In general Good fish status, as defined by the Water Framework Directive (WFD) ecological classification tool, was recorded in the upper reaches of the River Barrow main channel above Mountmellick while downstream many ponded sites were assigned a status of moderate or worse (71% of sites). High fish status was only assigned to five (6%) of the 83 sub-catchment sites surveyed, while 36% were assigned Good status. Unfortunately 52% were assigned Moderate status or less across the sub-catchments. The main reasons identified for less than good fish status were poor water quality, poor habitat, the presence of artificial barriers impeding migratory fish passage and possibly competition from the invasive dace.
There are angling opportunities on the river Barrow, however the significant challenge is salmon. As I have said a lot of the challenges with salmon is survival at sea which is being dealt with internationally through the North Atlantic Salmon Conservation Organisation (NASCO). Our officials and those of Inland Fisheries Ireland will attend the annual meeting in June and will be sensitive to the negotiations to protect our stock and other stocks in international feeding grounds via cooperation between all Atlantic coastal states, the Faros and Greenland.
This issue of salmon management can be complex therefore if the Deputies require more extensive briefing I will be happy to have IFI provide that.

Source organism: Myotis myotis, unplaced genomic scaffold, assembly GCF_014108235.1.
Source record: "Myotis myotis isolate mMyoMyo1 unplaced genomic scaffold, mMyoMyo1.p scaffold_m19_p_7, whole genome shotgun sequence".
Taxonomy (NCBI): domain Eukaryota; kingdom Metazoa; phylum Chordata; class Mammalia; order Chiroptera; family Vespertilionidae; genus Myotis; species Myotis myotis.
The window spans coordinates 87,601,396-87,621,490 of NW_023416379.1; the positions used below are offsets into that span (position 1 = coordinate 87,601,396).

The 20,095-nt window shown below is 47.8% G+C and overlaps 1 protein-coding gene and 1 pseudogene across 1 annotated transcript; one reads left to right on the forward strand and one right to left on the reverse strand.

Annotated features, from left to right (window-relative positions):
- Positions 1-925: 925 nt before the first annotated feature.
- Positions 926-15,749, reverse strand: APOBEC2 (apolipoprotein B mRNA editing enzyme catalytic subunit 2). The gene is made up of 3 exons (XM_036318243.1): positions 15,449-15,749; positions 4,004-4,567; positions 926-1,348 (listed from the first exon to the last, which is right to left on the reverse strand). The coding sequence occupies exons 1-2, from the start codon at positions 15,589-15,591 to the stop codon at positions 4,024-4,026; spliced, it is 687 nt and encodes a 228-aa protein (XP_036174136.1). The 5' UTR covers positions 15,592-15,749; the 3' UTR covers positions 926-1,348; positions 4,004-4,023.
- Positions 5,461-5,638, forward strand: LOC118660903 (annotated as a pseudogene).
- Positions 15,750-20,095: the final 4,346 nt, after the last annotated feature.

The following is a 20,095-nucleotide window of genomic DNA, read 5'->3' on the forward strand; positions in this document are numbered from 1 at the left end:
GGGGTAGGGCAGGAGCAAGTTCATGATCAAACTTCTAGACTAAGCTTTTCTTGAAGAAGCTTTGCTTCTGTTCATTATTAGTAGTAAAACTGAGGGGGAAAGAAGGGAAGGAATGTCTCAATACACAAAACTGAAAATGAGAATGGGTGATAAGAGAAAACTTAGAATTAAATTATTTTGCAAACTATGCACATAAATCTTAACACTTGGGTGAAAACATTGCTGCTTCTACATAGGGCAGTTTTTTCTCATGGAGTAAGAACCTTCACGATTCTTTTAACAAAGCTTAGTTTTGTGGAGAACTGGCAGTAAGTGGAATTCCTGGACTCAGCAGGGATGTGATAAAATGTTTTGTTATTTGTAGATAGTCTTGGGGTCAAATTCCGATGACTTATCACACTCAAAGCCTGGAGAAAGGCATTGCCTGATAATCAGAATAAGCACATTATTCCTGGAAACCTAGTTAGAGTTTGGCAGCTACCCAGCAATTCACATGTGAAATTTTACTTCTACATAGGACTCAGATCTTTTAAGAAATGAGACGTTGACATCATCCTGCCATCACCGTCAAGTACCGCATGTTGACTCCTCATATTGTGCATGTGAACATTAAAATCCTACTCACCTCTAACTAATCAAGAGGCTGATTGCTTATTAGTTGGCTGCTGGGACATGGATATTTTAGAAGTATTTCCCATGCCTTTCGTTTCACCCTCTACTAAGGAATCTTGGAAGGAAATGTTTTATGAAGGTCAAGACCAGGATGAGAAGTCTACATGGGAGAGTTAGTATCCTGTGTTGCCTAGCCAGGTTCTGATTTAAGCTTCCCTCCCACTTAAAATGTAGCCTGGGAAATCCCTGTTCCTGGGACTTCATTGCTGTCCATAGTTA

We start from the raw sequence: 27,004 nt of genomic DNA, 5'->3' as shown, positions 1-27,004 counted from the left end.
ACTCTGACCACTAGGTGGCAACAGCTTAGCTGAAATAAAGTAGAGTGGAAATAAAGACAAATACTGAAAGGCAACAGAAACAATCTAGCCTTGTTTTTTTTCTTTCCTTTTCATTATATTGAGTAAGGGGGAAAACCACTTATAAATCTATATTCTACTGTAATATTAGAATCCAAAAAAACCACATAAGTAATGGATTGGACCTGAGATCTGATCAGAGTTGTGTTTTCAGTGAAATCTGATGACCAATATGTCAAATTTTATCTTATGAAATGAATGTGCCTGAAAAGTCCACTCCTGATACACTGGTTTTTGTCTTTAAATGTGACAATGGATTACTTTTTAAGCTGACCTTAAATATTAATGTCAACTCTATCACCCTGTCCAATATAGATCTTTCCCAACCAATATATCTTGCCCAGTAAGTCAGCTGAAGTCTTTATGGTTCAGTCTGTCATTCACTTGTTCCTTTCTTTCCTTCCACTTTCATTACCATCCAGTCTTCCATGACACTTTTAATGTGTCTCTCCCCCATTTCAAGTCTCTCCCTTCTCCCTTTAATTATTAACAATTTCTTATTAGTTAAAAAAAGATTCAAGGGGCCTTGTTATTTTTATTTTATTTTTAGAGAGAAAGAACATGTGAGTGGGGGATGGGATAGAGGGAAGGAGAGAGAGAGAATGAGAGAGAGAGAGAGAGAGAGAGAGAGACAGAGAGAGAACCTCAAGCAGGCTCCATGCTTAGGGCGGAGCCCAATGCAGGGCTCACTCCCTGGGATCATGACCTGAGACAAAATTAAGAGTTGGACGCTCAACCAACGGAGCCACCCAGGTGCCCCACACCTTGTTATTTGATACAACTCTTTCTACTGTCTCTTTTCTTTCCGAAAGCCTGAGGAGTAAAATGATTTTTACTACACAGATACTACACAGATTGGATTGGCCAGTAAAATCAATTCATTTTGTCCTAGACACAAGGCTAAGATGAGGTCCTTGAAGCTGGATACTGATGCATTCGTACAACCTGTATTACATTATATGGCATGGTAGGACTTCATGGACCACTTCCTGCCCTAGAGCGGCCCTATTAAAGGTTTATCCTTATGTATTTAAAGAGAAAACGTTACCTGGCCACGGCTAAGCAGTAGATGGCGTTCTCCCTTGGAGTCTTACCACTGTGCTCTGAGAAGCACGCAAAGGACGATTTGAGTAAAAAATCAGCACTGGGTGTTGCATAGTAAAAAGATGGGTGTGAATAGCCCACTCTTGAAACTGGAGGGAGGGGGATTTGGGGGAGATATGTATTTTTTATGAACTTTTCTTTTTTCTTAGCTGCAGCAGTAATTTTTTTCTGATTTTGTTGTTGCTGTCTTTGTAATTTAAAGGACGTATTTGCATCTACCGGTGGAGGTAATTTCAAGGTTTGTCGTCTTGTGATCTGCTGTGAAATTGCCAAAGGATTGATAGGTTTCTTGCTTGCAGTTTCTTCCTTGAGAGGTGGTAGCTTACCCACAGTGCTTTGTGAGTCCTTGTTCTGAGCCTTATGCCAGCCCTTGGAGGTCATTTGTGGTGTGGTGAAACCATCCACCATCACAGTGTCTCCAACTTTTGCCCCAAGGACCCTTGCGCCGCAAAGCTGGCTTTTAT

The Department of Housing, Planning and Local Government is responsible for the pollution aspect of the Topical Issue and I have been advised of the following:
Primary responsibility for the monitoring, management, protection and improvement of water quality is assigned to local authorities under the Local Government (Water Pollution) Acts 1977 and 1990 and related legislation which provide that nobody should discharge or cause or permit the discharge of any effluent or polluting matter to any waters except where licensed by a local authority. Any persons causing or permitting polluting matter to enter waters is liable on conviction on indictment to a fine not exceeding €15,000,000 or imprisonment for a term not exceeding 5 years, or both.
With effect from 1 January 2014, Irish Water has statutory responsibility for all aspects of water services planning, delivery and operation at national, regional and local levels for public water services, including the delivery of water services capital infrastructure, encompassing the management of urban waste water collection and treatment infrastructure. All discharges to the aquatic environment from sewerage systems owned, managed and operated by Irish Water require a waste water discharge licence or certificate of authorisation from the Environmental Protection Agency (EPA).
The authorisation process provides for the EPA to place stringent conditions on the operation of such discharges to ensure that potential effects on the receiving water bodies are strictly limited and controlled, in line with the Urban Waste Water Treatment Directive which sets out requirements for the collection, treatment and discharge of urban waste water with the objective of protecting the environment from the adverse effects of waste water discharges.